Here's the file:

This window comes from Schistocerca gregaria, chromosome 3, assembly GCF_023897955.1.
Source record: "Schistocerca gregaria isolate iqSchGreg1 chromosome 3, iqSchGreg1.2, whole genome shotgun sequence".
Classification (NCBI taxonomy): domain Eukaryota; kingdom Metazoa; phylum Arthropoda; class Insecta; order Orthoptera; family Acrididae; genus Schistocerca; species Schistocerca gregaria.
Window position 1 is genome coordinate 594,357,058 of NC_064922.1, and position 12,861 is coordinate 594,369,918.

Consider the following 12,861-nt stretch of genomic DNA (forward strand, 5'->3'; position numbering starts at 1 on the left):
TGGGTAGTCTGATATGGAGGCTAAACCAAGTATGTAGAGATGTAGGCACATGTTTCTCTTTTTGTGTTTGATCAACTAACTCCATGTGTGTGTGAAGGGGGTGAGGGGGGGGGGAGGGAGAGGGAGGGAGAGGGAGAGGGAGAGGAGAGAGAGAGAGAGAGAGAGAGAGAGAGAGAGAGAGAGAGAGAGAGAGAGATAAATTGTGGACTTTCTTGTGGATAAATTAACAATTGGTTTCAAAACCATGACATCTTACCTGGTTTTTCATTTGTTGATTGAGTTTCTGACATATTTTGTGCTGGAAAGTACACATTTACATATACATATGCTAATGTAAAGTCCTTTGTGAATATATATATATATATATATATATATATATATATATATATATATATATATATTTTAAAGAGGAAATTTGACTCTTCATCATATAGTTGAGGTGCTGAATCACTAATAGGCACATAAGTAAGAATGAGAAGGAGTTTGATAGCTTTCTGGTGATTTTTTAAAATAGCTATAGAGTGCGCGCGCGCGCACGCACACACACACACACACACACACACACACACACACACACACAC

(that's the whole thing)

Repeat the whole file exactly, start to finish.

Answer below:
This window comes from Schistocerca gregaria, chromosome 3, assembly GCF_023897955.1.
Source record: "Schistocerca gregaria isolate iqSchGreg1 chromosome 3, iqSchGreg1.2, whole genome shotgun sequence".
Classification (NCBI taxonomy): domain Eukaryota; kingdom Metazoa; phylum Arthropoda; class Insecta; order Orthoptera; family Acrididae; genus Schistocerca; species Schistocerca gregaria.
Window position 1 is genome coordinate 594,357,058 of NC_064922.1, and position 12,861 is coordinate 594,369,918.

Consider the following 12,861-nt stretch of genomic DNA (forward strand, 5'->3'; position numbering starts at 1 on the left):
TGGGTAGTCTGATATGGAGGCTAAACCAAGTATGTAGAGATGTAGGCACATGTTTCTCTTTTTGTGTTTGATCAACTAACTCCATGTGTGTGTGAAGGGGGTGAGGGGGGGGGGAGGGAGAGGGAGGGAGAGGGAGAGGGAGAGGAGAGAGAGAGAGAGAGAGAGAGAGAGAGAGAGAGAGAGAGAGAGAGAGAGATAAATTGTGGACTTTCTTGTGGATAAATTAACAATTGGTTTCAAAACCATGACATCTTACCTGGTTTTTCATTTGTTGATTGAGTTTCTGACATATTTTGTGCTGGAAAGTACACATTTACATATACATATGCTAATGTAAAGTCCTTTGTGAATATATATATATATATATATATATATATATATATATATATATATATATATATTTTAAAGAGGAAATTTGACTCTTCATCATATAGTTGAGGTGCTGAATCACTAATAGGCACATAAGTAAGAATGAGAAGGAGTTTGATAGCTTTCTGGTGATTTTTTAAAATAGCTATAGAGTGCGCGCGCGCGCACGCACACACACACACACACACACACACACACACACACACACACAC